Nancy Drew: The Shattered Medallion review

Nancy Drew: The Shattered Medallion review
Nancy Drew: The Shattered Medallion review
The Good:
  • Interesting information about New Zealand history
  • Some funny dialogue
  • A wide variety of puzzles
The Bad:
  • Lack of a coherent story
  • Frustrating and timed puzzles
  • Recycled elements from previous games
  • Mainly static environments
  • Characters don’t feel as authentic as usual
Our Verdict:

The familiar recipe of education and puzzles with a dash of detective work will be comforting to series regulars, but a jumbled storyline and rehashed themes make Shattered Medallion seem stuck in rerun mode.

If you haven’t had your fill of reality show entertainment recently, Nancy Drew’s 30th adventure, The Shattered Medallion, will give you a dose of scheming TV contestants as she gets to tackle the shark-infested waters of the reality adventure show, “Pacific Run.” Only, these sharks walk on two legs and plot alliances, race for clues, and even threaten to harm Nancy and her friends as they explore New Zealand. Though you’ll need to keep your wits about you for the abundance of engaging puzzles the game throws at you, in a departure from previous games, the wandering storyline is a weak point, and a mishmash of educational tidbits, reality show tropes, and a pinch of alien adventures can leave your head spinning.

This time around, Nancy isn’t jaunting off to help out a stranger. Instead, she comes to the aid of her good friend George Fayne. Being athletic and adventurous, George jumps at the chance to participate in a bout of televised competition on her favorite show. Unfortunately, she is quickly taken out of the competition under rather mysterious circumstances that Nancy will need to investigate, and Bess Marvin gets pulled in to help keep their team on the show. Bess, the group’s social butterfly, who would be more at home in a shopping mall or an ice cream shop batting her eyelashes at the local soda jerk, is most definitely not in her element here, despite her pink camouflage outfit. Anything athletic or not related to flirting with members of the opposite sex has her completely flummoxed.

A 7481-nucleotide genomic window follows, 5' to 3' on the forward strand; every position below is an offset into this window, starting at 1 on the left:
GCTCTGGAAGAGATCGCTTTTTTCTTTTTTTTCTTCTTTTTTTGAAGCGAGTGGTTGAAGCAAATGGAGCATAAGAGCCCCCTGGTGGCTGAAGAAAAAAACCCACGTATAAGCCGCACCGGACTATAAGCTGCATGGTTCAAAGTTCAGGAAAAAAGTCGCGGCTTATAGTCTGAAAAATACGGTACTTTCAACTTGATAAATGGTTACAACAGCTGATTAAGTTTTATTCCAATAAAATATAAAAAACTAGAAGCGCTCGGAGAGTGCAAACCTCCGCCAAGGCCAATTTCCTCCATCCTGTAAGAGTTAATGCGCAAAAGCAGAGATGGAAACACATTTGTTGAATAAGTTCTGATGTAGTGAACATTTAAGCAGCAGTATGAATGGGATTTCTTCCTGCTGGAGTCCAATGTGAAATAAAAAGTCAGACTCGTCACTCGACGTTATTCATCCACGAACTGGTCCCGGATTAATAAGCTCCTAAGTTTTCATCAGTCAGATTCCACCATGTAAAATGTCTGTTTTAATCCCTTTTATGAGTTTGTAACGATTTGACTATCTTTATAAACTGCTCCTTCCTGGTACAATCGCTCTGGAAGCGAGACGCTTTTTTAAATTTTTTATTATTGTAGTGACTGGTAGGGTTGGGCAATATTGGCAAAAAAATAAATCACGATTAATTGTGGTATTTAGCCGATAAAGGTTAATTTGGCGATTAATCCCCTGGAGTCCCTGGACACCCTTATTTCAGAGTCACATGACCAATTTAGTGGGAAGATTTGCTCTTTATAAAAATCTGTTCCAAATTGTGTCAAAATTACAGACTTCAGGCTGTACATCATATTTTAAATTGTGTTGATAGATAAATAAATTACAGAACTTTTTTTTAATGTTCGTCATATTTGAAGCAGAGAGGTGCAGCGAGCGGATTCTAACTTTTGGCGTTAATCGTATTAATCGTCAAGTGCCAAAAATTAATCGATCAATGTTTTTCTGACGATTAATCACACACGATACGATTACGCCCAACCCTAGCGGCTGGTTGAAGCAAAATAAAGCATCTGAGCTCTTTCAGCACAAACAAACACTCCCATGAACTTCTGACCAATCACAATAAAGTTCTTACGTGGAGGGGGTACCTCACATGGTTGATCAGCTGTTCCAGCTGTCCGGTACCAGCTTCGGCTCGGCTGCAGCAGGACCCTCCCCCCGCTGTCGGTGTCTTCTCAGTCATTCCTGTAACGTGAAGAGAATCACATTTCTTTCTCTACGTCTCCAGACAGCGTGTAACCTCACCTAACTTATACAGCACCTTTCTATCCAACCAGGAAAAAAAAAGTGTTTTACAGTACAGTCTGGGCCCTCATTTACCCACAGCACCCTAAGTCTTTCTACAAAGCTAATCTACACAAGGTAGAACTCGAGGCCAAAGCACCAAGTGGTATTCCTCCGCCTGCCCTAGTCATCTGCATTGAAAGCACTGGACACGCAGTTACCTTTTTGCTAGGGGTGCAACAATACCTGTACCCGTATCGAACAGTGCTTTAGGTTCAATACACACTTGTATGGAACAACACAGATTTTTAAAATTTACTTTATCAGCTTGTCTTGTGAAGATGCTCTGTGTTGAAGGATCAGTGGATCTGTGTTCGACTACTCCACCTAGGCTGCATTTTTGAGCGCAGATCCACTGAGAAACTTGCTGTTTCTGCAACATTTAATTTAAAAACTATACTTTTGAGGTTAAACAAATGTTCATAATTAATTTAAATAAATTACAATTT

Nancy, George, and Bess compete together against a variety of contestants, covering the gamut from married couples to siblings to boyfriends and girlfriends to just plain friends. One of the strengths of previous games has been the strong characterizations of their varied casts. On “Pacific Run”, however, Nancy seems to interact more with disembodied voices than she does with real characters. Although there are ten two-person teams competing in the show, Nancy only meets with two other teams face-to-face. The other teams only “appear” as voice recordings taken from a confession booth. The voice work for all is enjoyable, especially Bess, who chokes out in the confessional that she thinks she’s going to die but also manages to sound loopy and dreamy as she describes how she imagines a crush carrying a puppy. The confessions allow Nancy to listen in on some triumphs, but mostly tribulations, from the other teams that slowly get booted from the show. Then there is the narrator of the reality show, who strangely seems to be all-knowing, making small digs about the various contestants that she interviews. While these asides are all entertaining, they aren’t necessary for gleaning clues to help Nancy solve the multiple mysteries that slowly develop as she participates in the show.